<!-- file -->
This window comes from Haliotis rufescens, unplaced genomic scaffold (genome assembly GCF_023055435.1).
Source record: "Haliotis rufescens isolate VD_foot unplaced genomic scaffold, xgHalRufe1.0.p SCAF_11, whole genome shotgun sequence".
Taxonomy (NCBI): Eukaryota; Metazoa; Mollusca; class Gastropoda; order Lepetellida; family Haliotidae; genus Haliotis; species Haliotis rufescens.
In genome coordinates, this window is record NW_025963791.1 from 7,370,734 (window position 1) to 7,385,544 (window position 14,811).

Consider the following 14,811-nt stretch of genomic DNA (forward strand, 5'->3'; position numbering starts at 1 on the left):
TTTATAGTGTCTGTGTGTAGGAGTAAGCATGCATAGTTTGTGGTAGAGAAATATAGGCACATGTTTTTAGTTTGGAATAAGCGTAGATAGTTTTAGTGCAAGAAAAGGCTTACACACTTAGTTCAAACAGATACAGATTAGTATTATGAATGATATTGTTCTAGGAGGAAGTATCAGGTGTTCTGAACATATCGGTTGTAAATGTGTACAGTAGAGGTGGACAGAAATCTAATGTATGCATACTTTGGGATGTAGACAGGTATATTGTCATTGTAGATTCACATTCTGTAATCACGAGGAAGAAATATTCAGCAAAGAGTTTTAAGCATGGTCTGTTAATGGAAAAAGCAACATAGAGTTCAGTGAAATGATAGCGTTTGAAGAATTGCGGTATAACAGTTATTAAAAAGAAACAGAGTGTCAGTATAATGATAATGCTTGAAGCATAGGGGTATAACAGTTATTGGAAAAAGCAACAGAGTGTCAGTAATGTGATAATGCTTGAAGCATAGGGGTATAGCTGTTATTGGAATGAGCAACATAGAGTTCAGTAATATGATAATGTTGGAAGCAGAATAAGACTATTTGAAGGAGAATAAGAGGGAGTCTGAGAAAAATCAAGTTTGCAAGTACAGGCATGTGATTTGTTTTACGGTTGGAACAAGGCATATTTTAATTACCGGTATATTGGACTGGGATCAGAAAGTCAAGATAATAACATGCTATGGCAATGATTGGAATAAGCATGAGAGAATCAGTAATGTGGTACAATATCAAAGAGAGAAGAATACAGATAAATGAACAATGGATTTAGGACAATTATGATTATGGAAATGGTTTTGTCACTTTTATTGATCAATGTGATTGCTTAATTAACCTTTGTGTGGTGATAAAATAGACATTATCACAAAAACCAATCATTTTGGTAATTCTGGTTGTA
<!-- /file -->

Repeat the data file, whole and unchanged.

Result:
This window comes from Haliotis rufescens, unplaced genomic scaffold (genome assembly GCF_023055435.1).
Source record: "Haliotis rufescens isolate VD_foot unplaced genomic scaffold, xgHalRufe1.0.p SCAF_11, whole genome shotgun sequence".
Taxonomy (NCBI): Eukaryota; Metazoa; Mollusca; class Gastropoda; order Lepetellida; family Haliotidae; genus Haliotis; species Haliotis rufescens.
In genome coordinates, this window is record NW_025963791.1 from 7,370,734 (window position 1) to 7,385,544 (window position 14,811).

Consider the following 14,811-nt stretch of genomic DNA (forward strand, 5'->3'; position numbering starts at 1 on the left):
TTTATAGTGTCTGTGTGTAGGAGTAAGCATGCATAGTTTGTGGTAGAGAAATATAGGCACATGTTTTTAGTTTGGAATAAGCGTAGATAGTTTTAGTGCAAGAAAAGGCTTACACACTTAGTTCAAACAGATACAGATTAGTATTATGAATGATATTGTTCTAGGAGGAAGTATCAGGTGTTCTGAACATATCGGTTGTAAATGTGTACAGTAGAGGTGGACAGAAATCTAATGTATGCATACTTTGGGATGTAGACAGGTATATTGTCATTGTAGATTCACATTCTGTAATCACGAGGAAGAAATATTCAGCAAAGAGTTTTAAGCATGGTCTGTTAATGGAAAAAGCAACATAGAGTTCAGTGAAATGATAGCGTTTGAAGAATTGCGGTATAACAGTTATTAAAAAGAAACAGAGTGTCAGTATAATGATAATGCTTGAAGCATAGGGGTATAACAGTTATTGGAAAAAGCAACAGAGTGTCAGTAATGTGATAATGCTTGAAGCATAGGGGTATAGCTGTTATTGGAATGAGCAACATAGAGTTCAGTAATATGATAATGTTGGAAGCAGAATAAGACTATTTGAAGGAGAATAAGAGGGAGTCTGAGAAAAATCAAGTTTGCAAGTACAGGCATGTGATTTGTTTTACGGTTGGAACAAGGCATATTTTAATTACCGGTATATTGGACTGGGATCAGAAAGTCAAGATAATAACATGCTATGGCAATGATTGGAATAAGCATGAGAGAATCAGTAATGTGGTACAATATCAAAGAGAGAAGAATACAGATAAATGAACAATGGATTTAGGACAATTATGATTATGGAAATGGTTTTGTCACTTTTATTGATCAATGTGATTGCTTAATTAACCTTTGTGTGGTGATAAAATAGACATTATCACAAAAACCAATCATTTTGGTAATTCTGGTTGTA